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August 06, 2001 - Image 2

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Publication:
Michigan Daily Summer Weekly, 2001-08-06

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2 - The Michigan Daily - Monday, August 6, 2001

COACH ES
Continued from Page 2.
The NCAA has several minorities
in key decision-making positions,
including Bates. "We have, as an
organization, done reasonable well in
minority hiring," he said.
The NCAA also offers leadership-
training programs for minorities who
are looking to coach at the collegiate
level.
It maintains a database of qualified
minority applicants, names from
which are sent to schools with coach-
ing vacancies.
But many of the database candi-
dates have not received so much as a
phone interview in recent years.
Bates admitted it is still very diffi-
cult for even the most qualified of
minority candidates to secure head
coaching positions at Division-I
schools.
"It is a tough place to break into,"
Bates said. "Quite often, you'll see
tremendously talented people like
(NFL Tampa Bay Buccaneers head
coach) Tony Dungy passed over for
the head coaching position because
they don't have experience."

"But these people will never get
experience if no one hires them. Right
now they just keep shuffling through
the same people," he added.
One school that took the chance on
an unproven minority head coach is
Michigan State University. The Spar-
tans hired Bobby Williams before last
season after coach Nick Saban
departed for Louisiana State. But
after a less-than-stellar year -
Michigan State was 5-6 in 2000 after
being 10-2 in 1999 under Saban -
Williams is riding the hot seat in East
Lansing.
"Anytime you hire someone like that
you are going to have three groups of
people," Bates said - very supportive,
really unhappy, and satisfied.
"But it doesn't take much losing for
those middle-of-the-road folks to
jump to the unhappy side," he said.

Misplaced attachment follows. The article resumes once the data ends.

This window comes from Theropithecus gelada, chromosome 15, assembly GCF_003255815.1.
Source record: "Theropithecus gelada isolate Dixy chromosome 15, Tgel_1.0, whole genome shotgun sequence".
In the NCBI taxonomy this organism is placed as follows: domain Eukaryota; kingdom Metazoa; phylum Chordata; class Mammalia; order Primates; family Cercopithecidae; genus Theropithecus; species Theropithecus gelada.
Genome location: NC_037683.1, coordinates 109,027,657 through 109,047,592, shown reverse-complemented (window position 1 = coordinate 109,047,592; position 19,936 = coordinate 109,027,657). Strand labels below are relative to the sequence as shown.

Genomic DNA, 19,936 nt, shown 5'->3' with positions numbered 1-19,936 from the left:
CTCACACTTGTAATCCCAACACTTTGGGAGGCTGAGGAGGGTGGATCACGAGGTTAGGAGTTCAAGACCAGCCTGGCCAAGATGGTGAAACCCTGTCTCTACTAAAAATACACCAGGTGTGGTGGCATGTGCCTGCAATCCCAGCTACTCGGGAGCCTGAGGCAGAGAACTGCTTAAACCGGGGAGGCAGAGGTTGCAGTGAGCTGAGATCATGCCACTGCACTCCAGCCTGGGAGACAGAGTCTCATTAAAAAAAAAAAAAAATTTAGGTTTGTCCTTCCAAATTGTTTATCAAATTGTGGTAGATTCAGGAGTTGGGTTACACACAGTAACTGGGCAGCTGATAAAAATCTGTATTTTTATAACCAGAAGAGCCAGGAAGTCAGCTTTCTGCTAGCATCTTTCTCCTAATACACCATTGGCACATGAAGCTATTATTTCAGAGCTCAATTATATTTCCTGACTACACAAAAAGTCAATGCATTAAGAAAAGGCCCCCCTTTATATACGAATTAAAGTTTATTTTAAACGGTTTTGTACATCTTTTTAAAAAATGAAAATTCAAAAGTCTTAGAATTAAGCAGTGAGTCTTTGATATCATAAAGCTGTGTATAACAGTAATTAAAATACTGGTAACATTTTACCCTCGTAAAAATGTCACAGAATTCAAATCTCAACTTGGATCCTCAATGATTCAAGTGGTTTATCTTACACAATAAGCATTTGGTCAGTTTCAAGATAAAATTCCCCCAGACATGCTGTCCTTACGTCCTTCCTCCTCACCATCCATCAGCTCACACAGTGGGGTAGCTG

Michigan State knew the hiring of
Williams would be controversial, but
they are standing behind him.
Michigan currently has a black
head basketball coach, Tommy Amak-
er; a black head women's track coach,
James Henry; and a Hispanic head
women's basketball coach; Sue Gue-
vara.

STEM CELLS
Continued from Page 1
said although his group believes scientists should do every-
thing they can to relieve suffering, using embryos should
not be practiced in research.
"The group agrees that we're opposed to the leftover
embryos from in vitro fertilization being used for research;"
Shirvell said.
He said his group believes an embryo should have the
same rights asa developed human.
"Just because they're frozen doesn't mean they're any
less of a human being," Shirvell said.
Shirvell said Students For Life stands by research credit-
ing adult stem cells with as much potential in research as
embryonic stem cells.
"If adult stem cells are as effective as embryonic stem
cells why not just use the adult stem cells? We're opposed to
embryonic stem cell research. We oppose anything that
would end human life artificially," Shirvell said.
Csete said while she practices medicine, she is reminded
of the enormous need for technology that could come of
stem cell research.

"I have constant reminders in my practice that a large per-
cent of the population is affected by terminal disease. I
think it's unethical to stop the research when we havz the
ability to help people," Csete said.
She said she is troubled that people who can be helped by
this research may not be helped.
"I'm very concerned that people who would otherwise
have degenerative diseases and could be helped by this
research will be directly harmed without this research,"
Csete said.
A large amount of the research dollars the University
receives is from the federal government.
"A huge source for research is through the National Insti-
tutes of Health. The amount of money that comes direct4
from the NIH to the University is enormous," Csete said.
Csete said although she does not think money will be
taken from embryonic stem cell research, the effects would
be devastating to the University.
Shirvell said he and Students For Life think President Bush
should stop federally funding embryonic stem cell research.